Smoke & Fire Alarms
– Feb 15, 2021(10 replies)
Has anyone dealt with ongoing nuisance/false smoke alarms? We live in an old Berkeley stucco split-level, and the alarms in the two back/upstairs bedrooms have been going off at random for weeks. There’s no pattern — sometimes they go off in the middle of the day when all the curtains have been open for hours; sometimes (more often) they go off in the middle of the night. They beep 1-5 times and then stop. It’s maddening, and wakes everybody up. So far we’ve tried moving the units further from the heat vents, replacing a unit, turning the heat down, turning the heat up, leaving a window open, running a dehumidifier. Nothing seems to work. If anyone has thoughts I’d really appreciate it! They’re photoelectric detectors.Feb 15, 2021
Hi, since it’s heating season and many smoke alarms these days also detect carbon monoxide, I wonder if maybe they are detecting CO and you don’t know it? Just a few years ago people died here in Berkeley from CO poisoning from their heater. Please make sure that’s not the case here. If they are truly only smoke detectors and they are going off at random, I would get new ones of a different type and/or call the manufacturer.
This happened to me and the problem was dust. I took the alarms down and apart and dusted thoroughly, and it stopped! Good luck.
We have this problem. It happens when the alarms reach the end of their useful life of ten years (but for certain brands can happen earlier, typically starting around year 8). The most effective and safest way of dealing with this problem is to replace the alarm. Note that if your alarms are hardwired or communicate with each other and if you cannot find the identical make and model —and there have been significant changes to alarm availability since some companies were acquired by competitors— you will have to replace ALL hardwired alarms with the same new model. Until you can do that task it helps to minimize dust in the air and you may want to vacuum the alarms.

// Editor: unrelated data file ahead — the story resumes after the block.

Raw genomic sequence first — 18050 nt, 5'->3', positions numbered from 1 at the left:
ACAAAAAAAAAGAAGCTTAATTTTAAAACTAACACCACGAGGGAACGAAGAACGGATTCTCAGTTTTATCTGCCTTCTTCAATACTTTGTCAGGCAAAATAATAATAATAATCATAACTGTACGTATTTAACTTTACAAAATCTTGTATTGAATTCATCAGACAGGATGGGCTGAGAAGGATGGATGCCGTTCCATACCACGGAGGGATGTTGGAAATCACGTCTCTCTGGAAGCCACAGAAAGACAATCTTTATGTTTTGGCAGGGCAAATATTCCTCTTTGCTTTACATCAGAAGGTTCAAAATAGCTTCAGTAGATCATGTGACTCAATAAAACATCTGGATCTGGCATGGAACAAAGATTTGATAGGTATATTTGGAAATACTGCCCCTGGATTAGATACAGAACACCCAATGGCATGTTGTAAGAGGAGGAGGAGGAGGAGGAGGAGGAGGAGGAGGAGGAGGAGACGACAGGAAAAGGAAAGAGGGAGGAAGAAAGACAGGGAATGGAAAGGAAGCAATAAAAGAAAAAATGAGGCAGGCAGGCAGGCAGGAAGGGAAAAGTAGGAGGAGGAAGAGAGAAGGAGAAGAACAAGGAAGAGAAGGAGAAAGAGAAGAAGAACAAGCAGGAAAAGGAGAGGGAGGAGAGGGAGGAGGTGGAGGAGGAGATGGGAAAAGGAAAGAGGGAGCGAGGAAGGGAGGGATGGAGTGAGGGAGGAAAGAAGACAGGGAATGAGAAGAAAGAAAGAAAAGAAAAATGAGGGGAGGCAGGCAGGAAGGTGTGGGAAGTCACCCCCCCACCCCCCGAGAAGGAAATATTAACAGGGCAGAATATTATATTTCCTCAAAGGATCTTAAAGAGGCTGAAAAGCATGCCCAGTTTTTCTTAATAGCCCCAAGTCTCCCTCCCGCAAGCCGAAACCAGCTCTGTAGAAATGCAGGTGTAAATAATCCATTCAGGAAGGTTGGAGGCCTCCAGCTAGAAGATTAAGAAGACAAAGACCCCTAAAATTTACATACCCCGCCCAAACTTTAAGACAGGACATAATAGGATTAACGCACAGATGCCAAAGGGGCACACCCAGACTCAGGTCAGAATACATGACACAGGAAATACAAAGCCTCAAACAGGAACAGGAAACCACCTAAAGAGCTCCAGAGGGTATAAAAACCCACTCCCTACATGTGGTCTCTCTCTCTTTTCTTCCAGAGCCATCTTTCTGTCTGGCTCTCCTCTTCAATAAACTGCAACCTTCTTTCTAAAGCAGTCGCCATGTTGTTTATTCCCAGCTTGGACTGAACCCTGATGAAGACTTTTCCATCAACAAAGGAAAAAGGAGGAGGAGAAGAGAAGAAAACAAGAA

– Oct 16, 2018(3 replies)
Does anyone have experience in getting schools to turn down the volume of their dangerously loud fire alarms? I am looking for advice, literature, personal experience or professional expertise... anything that can help me motivate the school to turn down the alarm volume. I don't want to have to turn this into a legal battle, I just want the alarms turned down.
Background: My teen has chronic tinnitus (24 hour a day non-stop ringing in his ears caused by exposure to an explosion). His tinnitus is exacerbated by loud noise which can also potentially cause more permanent damage to his hearing and permanently louder ringing. The school tested the sound levels and subsequently admitted to me that the noise level is 35-45 db higher than required by law, but they have not turned them down. Fire alarms continue to go off at the school for no reason (4x so far in two months which were not planned drills and not in response to fire or smoke) and my child comes home distraught with more intense ringing in his ears. I resent having to send my child to a school where he is exposed to dangerous conditions.
Any advice is appreciated.Oct 16, 2018
Easier solutions to simple problem. Please keep noise-cutting headphones inside his desk at all times. There are announcements before there’s a fire drill conducted in schools and staff has prior information. Inform them of your son’s requirement and am sure they’ll have him with his headphones before the alarm sets off. There are serious downsides to low volume fire alarms as there are kids with hearing problems also. These drills are in place for real emergencies, that can realistically occur anytime.
How about equipping him with earplugs or noise canceling headset for these occasions? They would have to be kept handy to grab, which might take some planning or practice, but with tinnitus it seems helpful to carry earplugs in a pocket. I recommend “sleep leight” for comfort, searchable on amazon. You can still stay in conversation with the school; possibly the parent board could pursue the matter; and your child is protected in the meantime.
I don't really know anything about fire alarms. But I have a couple of ideas to get things moving. One is to find out about the alarm and how to turn it down. It may simply be that no one has taken the time to read the manual. The other is to figure out who has the power to turn it down. It may be that you are talking to the principal when a side conversation with a maintenance person may be more productive. The third thing is to find other concerned parents. If there is a whole group of you putting it the pressure on, it may help. Good luck!